‘Learning languages is crucial – wherever pupils live’

The suggestion that pupils living in areas of deprivation are denied the chance to learn languages is false and misleading, says Gillian Campbell-Thow

‘Learning languages is crucial – wherever pupils live’

If someone asked me what my Mastermind specialist subject was, I think I would have a few I could do. Keanu Reeves quotes, or maybe the quickest way to get to a school in Glasgow on public transport.

But my specialist subject for a number of years has been defending why we teach languages in schools. Granted, I am horrifically biased – I know first-hand the transformative power of learning a language.

You see, that's what happened to me. Je suis SIMD 1. (For those not au fait with this particularly Scottish jargon, that’s “Scottish Index of Multiple Deprivation”, with SIMD 1 being the highest level of deprivation.)

You can’t imagine how upsetting it was to hear that there are "deprived schools in Glasgow not teaching languages”, as was suggested a few weeks ago at the Scottish Parliament’s Education and Skills Committee.


How the statistics look: Steep year-on-year drop in languages entries

Quick read: Subject choice has narrowed, say teachers

Long read: Where next for Gaelic as it gains ground in education?


First of all, let’s talk words. We don’t have deprived schools. We have schools that may be in areas of deprivation, but that doesn’t mean there is a poverty of aspiration or provision. Any kind of chat where we start talking about access to curriculum based on postcode has no place at this table.

Yes, there is a bigger debate about curriculum builds and subjects. However, when on Mastermind, know your subject.

Having worked in schools in areas of very high social deprivation, there has certainly never been a selection process of subjects that are not offered to children deemed to come from a deprived area. No suggestion of “Sorry, you can’t do languages today. You are too poor.”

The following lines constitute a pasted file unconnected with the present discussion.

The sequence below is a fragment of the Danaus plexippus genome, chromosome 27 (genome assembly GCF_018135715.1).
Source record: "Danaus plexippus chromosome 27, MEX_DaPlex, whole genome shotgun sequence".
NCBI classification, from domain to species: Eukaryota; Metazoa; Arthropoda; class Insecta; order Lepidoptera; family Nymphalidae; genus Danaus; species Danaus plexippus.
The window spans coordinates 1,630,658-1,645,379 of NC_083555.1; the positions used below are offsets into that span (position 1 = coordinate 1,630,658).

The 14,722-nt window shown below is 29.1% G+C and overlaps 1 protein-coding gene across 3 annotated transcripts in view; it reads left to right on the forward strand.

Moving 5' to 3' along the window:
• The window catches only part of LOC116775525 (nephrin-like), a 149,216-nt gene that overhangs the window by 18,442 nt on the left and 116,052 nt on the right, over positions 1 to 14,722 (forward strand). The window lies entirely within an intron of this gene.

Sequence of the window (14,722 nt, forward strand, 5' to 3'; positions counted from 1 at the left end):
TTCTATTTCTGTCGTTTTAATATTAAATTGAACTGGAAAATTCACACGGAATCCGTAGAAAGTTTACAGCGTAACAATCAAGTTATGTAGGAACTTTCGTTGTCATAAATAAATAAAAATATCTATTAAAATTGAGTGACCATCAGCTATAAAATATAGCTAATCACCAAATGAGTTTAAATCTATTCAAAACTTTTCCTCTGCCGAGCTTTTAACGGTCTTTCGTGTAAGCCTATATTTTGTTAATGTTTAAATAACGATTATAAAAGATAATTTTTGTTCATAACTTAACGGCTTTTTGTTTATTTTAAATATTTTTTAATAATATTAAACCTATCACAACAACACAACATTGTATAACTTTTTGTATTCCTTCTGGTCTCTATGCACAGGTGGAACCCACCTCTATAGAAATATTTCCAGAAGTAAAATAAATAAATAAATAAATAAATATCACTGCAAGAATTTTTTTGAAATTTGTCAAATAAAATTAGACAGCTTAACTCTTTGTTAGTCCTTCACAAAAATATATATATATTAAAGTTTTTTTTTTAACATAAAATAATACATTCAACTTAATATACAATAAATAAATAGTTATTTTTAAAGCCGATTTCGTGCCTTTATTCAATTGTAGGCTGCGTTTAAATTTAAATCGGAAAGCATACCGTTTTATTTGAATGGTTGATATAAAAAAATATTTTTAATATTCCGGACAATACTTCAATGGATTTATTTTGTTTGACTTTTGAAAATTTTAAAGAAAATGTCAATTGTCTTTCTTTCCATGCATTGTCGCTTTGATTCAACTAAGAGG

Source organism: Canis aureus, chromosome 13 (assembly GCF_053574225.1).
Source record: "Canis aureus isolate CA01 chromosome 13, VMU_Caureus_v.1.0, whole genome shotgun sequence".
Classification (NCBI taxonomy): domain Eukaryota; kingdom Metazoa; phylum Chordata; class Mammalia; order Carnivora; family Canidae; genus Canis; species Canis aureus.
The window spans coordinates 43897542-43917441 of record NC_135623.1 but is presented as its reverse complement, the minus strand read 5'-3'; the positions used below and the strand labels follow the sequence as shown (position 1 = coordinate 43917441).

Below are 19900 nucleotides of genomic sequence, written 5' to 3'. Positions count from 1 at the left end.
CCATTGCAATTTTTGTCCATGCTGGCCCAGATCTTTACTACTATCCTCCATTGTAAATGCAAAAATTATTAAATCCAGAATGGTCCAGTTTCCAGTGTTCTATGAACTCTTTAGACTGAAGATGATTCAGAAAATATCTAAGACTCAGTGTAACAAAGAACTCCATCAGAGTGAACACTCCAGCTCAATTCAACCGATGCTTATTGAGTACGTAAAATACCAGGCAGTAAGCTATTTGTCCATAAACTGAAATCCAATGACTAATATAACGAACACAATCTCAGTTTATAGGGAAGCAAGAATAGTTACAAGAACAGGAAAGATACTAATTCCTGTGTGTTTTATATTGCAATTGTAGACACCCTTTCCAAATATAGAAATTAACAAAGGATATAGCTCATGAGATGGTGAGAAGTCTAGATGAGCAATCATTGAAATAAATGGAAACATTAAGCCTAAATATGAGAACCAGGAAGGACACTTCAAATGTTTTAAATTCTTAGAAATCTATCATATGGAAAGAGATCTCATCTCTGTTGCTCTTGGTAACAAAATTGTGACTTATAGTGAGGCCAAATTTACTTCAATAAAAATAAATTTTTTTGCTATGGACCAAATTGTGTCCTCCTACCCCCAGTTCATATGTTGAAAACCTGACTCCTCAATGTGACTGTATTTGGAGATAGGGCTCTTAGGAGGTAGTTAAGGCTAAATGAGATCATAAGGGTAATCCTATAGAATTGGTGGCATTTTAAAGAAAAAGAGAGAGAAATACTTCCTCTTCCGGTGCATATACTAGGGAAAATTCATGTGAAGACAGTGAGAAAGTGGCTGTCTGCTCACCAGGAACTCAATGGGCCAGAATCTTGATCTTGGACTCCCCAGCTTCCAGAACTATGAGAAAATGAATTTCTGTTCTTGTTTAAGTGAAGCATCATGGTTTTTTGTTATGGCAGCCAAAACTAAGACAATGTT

Secondly, let me clarify for anyone who is in doubt, in a city with speakers of about 140 languages, our secondary schools continue to offer pathways for languages, ranging from the “broad general education” (that is, the first three years of secondary school) to the senior phase (the last three years). Fact.

We spend so much time trying to build our children up and assuring them that their postcode has no influence on what they do or where they go. One word, and it’s all undone. You and your deprived schools.

Here’s the thing: why is it always about languages?

They represent the ability to communicate, the ability to understand another culture, the opportunity to learn about customs, literature, music, film and food.

If you are going to use deprivation as an excuse not to learn a language, then this SIMD 1 child is prepared to tell you politely that’s boeuf haché. (Non-French speakers, I think you have the context you need to get my drift.)

I am privileged to work with some of the most talented teachers in the business. Teachers who enthuse, inspire and encourage young people to embrace the ability to communicate. Teachers who want the very best for every one of their learners. Teachers who teach languages in school, no matter the postcode. Languages are crucial – wherever pupils live.

Given recent events in Parliament, the words of Keanu Reeves come to mind: “The simple act of paying attention can take you a long way.”

Gillian Campbell-Thow is a quality-improvement officer for modern languages and Gaelic at Glasgow City Council. In 2014, she was Scotland’s Teacher of the Year

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